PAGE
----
In 1989 Robin Evans noted, “we are only just beginning to investigate the power that drawings and photographs have to alter, strategize, obscure, renew, configure and diffuse what they represent.”1 More than twenty years has passed and perhaps we are still “just beginning” that investigation, only today the field of study itself has changed. Computer-aided design is not just changing the nature of the architectural profession, outmoding traditional ways of designing and assembling buildings, and privileging large corporations over small firms, it is also posing new challenges to the archivist and the scholar. Digital media has transformed the publishing industry; should it also prompt new ways of thinking about how we present our research and to whom, and in what form? Must a written narrative continue to preoccupy the practice of architectural history? Should a rigorous digital model of an historical site be considered a work equivalent to a publication? Long gone are the days when the art or architectural historian as teacher was the keeper of the treasured image; our students now can access more images of buildings and sites on their phones than we can provide during class time.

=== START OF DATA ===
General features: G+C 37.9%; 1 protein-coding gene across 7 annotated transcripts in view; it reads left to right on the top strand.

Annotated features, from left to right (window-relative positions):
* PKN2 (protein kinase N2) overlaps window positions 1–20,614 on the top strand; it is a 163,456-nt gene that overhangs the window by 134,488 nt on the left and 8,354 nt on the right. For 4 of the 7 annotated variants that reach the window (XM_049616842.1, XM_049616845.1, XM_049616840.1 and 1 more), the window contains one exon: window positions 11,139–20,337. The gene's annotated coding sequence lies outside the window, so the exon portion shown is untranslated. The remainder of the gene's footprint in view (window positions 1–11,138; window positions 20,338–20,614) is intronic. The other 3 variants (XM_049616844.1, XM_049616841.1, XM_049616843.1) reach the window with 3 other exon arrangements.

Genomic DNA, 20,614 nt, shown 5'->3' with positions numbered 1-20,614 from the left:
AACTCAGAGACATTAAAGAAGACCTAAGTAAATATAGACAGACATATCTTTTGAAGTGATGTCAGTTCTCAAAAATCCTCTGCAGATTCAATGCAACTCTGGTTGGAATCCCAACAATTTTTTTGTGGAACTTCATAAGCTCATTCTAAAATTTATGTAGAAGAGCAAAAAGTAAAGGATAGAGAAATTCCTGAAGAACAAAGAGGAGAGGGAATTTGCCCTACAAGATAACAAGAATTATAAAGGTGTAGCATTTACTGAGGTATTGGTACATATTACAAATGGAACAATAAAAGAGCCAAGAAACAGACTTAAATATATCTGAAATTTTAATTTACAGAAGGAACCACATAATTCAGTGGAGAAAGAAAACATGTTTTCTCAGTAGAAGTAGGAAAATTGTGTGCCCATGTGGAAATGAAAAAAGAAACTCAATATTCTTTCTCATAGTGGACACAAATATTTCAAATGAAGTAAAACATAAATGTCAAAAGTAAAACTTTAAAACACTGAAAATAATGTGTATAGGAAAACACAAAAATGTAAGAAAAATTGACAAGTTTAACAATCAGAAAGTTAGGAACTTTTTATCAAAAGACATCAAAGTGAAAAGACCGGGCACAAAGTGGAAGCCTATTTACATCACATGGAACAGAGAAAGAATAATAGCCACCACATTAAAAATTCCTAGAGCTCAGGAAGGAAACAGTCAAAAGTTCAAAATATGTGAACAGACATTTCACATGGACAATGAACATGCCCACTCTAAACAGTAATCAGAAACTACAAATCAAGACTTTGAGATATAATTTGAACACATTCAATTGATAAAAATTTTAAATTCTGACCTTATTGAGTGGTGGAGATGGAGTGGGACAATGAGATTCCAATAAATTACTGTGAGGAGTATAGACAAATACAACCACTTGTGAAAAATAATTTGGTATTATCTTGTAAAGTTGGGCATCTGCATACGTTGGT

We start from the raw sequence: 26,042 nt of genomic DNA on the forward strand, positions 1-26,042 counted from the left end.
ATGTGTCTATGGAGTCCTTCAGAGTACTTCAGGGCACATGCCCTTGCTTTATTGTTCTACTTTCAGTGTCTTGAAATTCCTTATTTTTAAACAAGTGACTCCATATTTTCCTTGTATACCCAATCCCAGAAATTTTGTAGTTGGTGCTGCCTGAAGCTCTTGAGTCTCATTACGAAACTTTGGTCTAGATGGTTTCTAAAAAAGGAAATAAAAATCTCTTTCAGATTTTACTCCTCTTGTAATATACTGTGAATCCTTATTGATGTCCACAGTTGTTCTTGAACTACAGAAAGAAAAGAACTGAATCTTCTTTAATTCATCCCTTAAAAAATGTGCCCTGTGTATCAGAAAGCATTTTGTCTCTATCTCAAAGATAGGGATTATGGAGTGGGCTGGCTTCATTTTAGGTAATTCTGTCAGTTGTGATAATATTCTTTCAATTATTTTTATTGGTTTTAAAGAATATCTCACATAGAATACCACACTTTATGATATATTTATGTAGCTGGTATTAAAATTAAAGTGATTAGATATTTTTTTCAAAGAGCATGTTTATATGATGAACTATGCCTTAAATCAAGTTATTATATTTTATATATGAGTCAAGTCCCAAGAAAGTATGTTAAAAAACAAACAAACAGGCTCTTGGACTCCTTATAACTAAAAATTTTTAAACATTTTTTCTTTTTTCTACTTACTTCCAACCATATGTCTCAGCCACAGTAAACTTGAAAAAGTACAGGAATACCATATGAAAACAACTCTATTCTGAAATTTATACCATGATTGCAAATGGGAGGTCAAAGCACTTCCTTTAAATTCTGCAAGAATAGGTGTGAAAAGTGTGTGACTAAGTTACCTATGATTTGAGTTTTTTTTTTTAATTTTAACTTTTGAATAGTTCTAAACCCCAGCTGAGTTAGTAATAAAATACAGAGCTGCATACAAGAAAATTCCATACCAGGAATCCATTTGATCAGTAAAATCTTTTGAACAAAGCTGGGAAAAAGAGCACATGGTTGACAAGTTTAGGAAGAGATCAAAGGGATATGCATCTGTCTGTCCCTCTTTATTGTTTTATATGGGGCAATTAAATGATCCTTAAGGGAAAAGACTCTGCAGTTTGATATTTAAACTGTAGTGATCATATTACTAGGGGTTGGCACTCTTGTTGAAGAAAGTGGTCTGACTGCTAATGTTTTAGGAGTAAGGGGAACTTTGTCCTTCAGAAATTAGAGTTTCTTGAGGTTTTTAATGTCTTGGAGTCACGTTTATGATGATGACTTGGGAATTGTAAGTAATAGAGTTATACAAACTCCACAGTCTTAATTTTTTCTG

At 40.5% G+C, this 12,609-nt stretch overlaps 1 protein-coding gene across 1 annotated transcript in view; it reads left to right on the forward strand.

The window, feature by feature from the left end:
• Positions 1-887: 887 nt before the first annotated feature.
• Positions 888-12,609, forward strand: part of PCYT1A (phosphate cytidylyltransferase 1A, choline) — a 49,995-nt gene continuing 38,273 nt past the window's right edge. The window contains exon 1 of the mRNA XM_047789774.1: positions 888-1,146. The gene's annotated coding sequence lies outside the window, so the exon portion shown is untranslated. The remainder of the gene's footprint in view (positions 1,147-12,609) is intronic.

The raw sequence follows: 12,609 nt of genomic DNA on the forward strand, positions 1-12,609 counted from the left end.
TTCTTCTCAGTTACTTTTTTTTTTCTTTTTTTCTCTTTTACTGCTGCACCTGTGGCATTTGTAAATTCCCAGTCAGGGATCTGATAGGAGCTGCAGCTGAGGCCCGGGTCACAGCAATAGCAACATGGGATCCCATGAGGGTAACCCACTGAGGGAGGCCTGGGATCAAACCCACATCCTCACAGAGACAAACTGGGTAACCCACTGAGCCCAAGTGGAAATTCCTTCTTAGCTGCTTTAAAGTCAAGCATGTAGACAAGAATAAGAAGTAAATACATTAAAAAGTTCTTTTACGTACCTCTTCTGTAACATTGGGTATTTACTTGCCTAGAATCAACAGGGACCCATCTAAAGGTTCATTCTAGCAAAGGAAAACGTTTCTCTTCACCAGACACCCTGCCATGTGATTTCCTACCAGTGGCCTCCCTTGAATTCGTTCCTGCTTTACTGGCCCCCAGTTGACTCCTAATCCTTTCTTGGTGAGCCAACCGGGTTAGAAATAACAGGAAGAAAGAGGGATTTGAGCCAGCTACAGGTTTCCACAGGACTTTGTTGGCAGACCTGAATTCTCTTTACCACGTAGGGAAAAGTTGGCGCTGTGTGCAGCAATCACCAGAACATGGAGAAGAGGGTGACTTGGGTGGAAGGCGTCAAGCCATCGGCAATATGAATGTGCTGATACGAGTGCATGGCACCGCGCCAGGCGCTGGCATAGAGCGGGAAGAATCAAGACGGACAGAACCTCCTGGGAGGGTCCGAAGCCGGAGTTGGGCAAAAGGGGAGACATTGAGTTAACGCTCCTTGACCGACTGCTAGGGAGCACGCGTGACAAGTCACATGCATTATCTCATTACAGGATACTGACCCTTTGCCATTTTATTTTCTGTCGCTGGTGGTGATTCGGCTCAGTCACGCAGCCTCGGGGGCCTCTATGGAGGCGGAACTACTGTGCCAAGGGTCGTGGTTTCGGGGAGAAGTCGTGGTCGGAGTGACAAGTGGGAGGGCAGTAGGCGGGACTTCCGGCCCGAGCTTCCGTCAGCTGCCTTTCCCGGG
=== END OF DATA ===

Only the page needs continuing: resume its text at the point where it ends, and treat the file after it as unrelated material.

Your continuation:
As architectural historians we study and communicate through drawings, prints, photographs, and models of buildings and cities. We scrutinize the relation between visual and textual representations, negotiating the gaps that separate drawings from buildings; we present architecture through discourse and formulate ways of seeing the landscape. We employ architectural representations as vehicles for presenting ideas, but often do so uncritically. Given the technological sea-change taking place in the production, storage, and reproduction of textual and visual content, it seems appropriate to ponder the historical problem of representation. This special issue of the JSAH is intended to serve that purpose.